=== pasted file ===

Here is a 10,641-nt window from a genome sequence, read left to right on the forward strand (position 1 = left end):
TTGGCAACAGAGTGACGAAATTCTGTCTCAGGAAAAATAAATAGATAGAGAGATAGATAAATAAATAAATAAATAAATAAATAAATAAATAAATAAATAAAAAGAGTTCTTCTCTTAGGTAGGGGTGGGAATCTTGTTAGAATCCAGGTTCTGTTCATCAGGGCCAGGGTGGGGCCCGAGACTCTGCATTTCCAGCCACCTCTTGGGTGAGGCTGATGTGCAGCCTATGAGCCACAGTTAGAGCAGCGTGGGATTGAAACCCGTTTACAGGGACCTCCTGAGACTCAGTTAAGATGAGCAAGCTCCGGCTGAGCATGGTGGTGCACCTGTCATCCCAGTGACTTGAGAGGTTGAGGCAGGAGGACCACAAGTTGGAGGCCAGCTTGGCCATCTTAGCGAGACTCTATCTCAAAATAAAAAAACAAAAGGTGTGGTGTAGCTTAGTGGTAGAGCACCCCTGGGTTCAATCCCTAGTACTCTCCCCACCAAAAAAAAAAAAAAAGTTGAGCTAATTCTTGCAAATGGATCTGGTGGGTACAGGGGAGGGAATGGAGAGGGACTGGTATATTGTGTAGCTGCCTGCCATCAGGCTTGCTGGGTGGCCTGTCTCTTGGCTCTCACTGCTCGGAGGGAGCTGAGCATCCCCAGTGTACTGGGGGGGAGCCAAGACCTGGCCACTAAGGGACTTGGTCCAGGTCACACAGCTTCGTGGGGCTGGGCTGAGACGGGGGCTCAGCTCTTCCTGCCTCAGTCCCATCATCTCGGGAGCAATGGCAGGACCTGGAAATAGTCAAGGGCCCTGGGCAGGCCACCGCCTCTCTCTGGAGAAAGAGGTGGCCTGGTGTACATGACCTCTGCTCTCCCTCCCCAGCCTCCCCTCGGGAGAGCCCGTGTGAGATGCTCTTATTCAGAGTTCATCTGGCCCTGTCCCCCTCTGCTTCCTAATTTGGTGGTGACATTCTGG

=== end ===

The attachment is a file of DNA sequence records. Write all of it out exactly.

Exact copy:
Here is a 10,641-nt window from a genome sequence, read left to right on the forward strand (position 1 = left end):
TTGGCAACAGAGTGACGAAATTCTGTCTCAGGAAAAATAAATAGATAGAGAGATAGATAAATAAATAAATAAATAAATAAATAAATAAATAAATAAATAAAAAGAGTTCTTCTCTTAGGTAGGGGTGGGAATCTTGTTAGAATCCAGGTTCTGTTCATCAGGGCCAGGGTGGGGCCCGAGACTCTGCATTTCCAGCCACCTCTTGGGTGAGGCTGATGTGCAGCCTATGAGCCACAGTTAGAGCAGCGTGGGATTGAAACCCGTTTACAGGGACCTCCTGAGACTCAGTTAAGATGAGCAAGCTCCGGCTGAGCATGGTGGTGCACCTGTCATCCCAGTGACTTGAGAGGTTGAGGCAGGAGGACCACAAGTTGGAGGCCAGCTTGGCCATCTTAGCGAGACTCTATCTCAAAATAAAAAAACAAAAGGTGTGGTGTAGCTTAGTGGTAGAGCACCCCTGGGTTCAATCCCTAGTACTCTCCCCACCAAAAAAAAAAAAAAAGTTGAGCTAATTCTTGCAAATGGATCTGGTGGGTACAGGGGAGGGAATGGAGAGGGACTGGTATATTGTGTAGCTGCCTGCCATCAGGCTTGCTGGGTGGCCTGTCTCTTGGCTCTCACTGCTCGGAGGGAGCTGAGCATCCCCAGTGTACTGGGGGGGAGCCAAGACCTGGCCACTAAGGGACTTGGTCCAGGTCACACAGCTTCGTGGGGCTGGGCTGAGACGGGGGCTCAGCTCTTCCTGCCTCAGTCCCATCATCTCGGGAGCAATGGCAGGACCTGGAAATAGTCAAGGGCCCTGGGCAGGCCACCGCCTCTCTCTGGAGAAAGAGGTGGCCTGGTGTACATGACCTCTGCTCTCCCTCCCCAGCCTCCCCTCGGGAGAGCCCGTGTGAGATGCTCTTATTCAGAGTTCATCTGGCCCTGTCCCCCTCTGCTTCCTAATTTGGTGGTGACATTCTGG